One of the things that leads to life satisfaction is living in line with our values – doing things that we believe are good and valuable things to do.
So how might we do that more?
I’m still slowly making my way through Peterson’s A Primer in Positive Psychology, and I’m up to the chapter on Values, where he summarizes some of his own research on the circumstances in which our beliefs are most likely to be reflected in our actions. For today’s post, I want to go through some of these and suggest how we can cultivate those circumstances in order to live more authentically and congruently.
1. Acquire your values for yourself
It’s not a huge surprise that Peterson found values we acquire through direct experience are more consistent with our behaviour than ones we got second-hand, as it were – from our parents, the religion we were raised in or our culture in general.
Second-hand values, by the nature of how we got them, can often stay in our heads rather than getting all the way out into our lives. Values we acquired for ourselves, though, inherently came out of our life circumstances rather than an abstract system of philosophy, so they’re already connected to what we do.
I’m going to give a paradoxical-sounding piece of advice here. If you have values that you know are more in your head than in your heart, that came from your upbringing, go out and try to act on them. You’ll learn something that way about what it’s like to live those values, and whether they’re congruent with who you are.
If they are congruent, you’ll have taken a step towards living out your professed beliefs. And if they’re not, you’ll discover more about what your actual values are.
To give you an example, when I was a young man I converted to evangelical Christianity through the encouragement of my two closest friends. A number of years later, one of those friends, who had, in the meantime, left his faith, told me and our other friend that he was gay.
Now, we’d known him for more than half our lives at this point, and cared about him very much. We weren’t going to reject him as a person, no matter what our pastors said about homosexuality. For me, that conversation was a step on a path to quite a different kind of faith more congruent with my experience of real people, whereas for our other friend it was a trigger for him to realise that the faith he’d been raised in and the person that he was were too far apart to stay together any more.
(I didn’t say it was a safe, easy thing to do.)
2. Incorporate your values into your image of yourself
We live out values that help to define our self-image. If it’s very important to you that you’re a kind person, it’s much more likely that you’ll act kindly than if you just think kindness is important for people in general.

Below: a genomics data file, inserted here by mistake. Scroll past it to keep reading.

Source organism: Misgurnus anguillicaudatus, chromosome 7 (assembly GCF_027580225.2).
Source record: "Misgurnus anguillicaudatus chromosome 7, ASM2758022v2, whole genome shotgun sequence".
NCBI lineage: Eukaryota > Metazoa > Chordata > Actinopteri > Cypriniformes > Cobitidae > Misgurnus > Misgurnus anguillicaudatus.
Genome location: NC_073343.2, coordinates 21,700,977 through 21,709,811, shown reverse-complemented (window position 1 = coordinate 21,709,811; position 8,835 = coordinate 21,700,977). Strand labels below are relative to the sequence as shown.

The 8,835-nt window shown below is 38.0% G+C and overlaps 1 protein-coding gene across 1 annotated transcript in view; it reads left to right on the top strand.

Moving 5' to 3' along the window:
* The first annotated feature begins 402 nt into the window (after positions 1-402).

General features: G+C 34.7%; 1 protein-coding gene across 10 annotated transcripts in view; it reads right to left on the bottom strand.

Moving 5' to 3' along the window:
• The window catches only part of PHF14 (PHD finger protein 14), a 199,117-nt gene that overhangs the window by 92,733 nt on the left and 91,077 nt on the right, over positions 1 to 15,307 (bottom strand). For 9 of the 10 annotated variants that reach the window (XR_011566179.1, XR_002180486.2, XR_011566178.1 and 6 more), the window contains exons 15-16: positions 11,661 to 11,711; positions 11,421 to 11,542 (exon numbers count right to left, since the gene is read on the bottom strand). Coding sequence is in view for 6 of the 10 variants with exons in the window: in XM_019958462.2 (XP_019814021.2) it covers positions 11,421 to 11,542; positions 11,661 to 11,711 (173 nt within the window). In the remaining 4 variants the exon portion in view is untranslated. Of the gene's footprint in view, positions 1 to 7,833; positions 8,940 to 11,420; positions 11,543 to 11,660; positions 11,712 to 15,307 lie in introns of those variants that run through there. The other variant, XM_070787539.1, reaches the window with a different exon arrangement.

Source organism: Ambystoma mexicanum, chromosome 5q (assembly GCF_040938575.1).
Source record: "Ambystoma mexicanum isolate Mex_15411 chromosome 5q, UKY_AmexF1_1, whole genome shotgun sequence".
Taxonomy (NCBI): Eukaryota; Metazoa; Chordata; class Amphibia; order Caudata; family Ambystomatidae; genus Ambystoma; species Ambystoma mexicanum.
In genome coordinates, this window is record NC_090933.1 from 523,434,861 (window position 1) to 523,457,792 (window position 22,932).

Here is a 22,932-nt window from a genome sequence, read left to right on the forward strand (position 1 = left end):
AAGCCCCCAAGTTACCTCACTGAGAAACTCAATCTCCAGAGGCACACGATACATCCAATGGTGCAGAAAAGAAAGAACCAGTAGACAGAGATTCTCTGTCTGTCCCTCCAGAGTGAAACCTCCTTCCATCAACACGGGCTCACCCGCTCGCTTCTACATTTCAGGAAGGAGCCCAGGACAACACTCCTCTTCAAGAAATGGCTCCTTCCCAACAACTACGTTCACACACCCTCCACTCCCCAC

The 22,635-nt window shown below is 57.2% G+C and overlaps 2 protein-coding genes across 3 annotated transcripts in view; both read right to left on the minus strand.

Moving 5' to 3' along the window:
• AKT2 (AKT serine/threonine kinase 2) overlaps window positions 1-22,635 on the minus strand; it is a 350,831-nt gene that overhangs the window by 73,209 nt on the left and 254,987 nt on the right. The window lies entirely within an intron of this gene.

One good way to work this is to take a test that clarifies what your most important values are (such as Douglas Wagoner’s values test), and then make some statements, aloud, about the top few results. “Being a _______ person is important to me” is a good format for these statements.
You could write the statements out, too, and put them up where you can see them.
3. Be self-aware about your values and behaviour
Reflecting on your values before acting “primes” you to act consistently with those values. If you don’t think about what you’re doing, you’re likely to act, instead, out of expected social scripts.
The exercise above should help with this, too.
4. Place yourself in circumstances where you’re expected to act out the value
Peterson notes that if there’s a strong norm about the particular behaviour you’re contemplating, that norm will exert more influence on your behaviour than your value will. For example, if you have a value of helping people but there’s a strong norm in your culture about not stepping forward or “interfering” in the affairs of a stranger, you may hesitate to come to the aid of someone you don’t know.
To me, this says that you need to find an environment filled with people who share your values, where the norms are to live out those values. As long as you live in an environment where the dominant norms prevent you behaving in ways that reflect your values, you will be incongruent and, therefore, internally conflicted and unhappy. Particularly if you’re self-aware.
5. Be specific about your values
If your values are very abstract, they’re less likely to connect to specific behaviours. This is fairly obvious. Peterson’s example is that having a general value about beauty is less likely to make you recycle than if your value is more specifically about recycling.
If you’ve been through Wagoner’s test, you’ll have whittled down more specific values to a general one that is most important to you. For example, on the first page of his test I had a clump of values about intelligence, wisdom, insightfulness, perceptiveness, clearheadedness, reason and the like, which I later boiled down to one or two words.
If you’ve done that, turn around and reverse the process. What does a value of wisdom mean to you? It’s a lot easier to imagine acting perceptively or acting insightfully than it is to imagine acting wisely, simply because the words are more specific.
How to live out your values
Living in accordance with your values is very freeing, though also courageous. It will mean going against what people around you are doing some of the time, against your own desires some of the time, and certainly against the desires and expectations of other people some of the time.
Being aware of your values, making them your own, making them part of your identity, being specific about them and looking for contexts which encourage you to act on them will help you to live congruently and with integrity.
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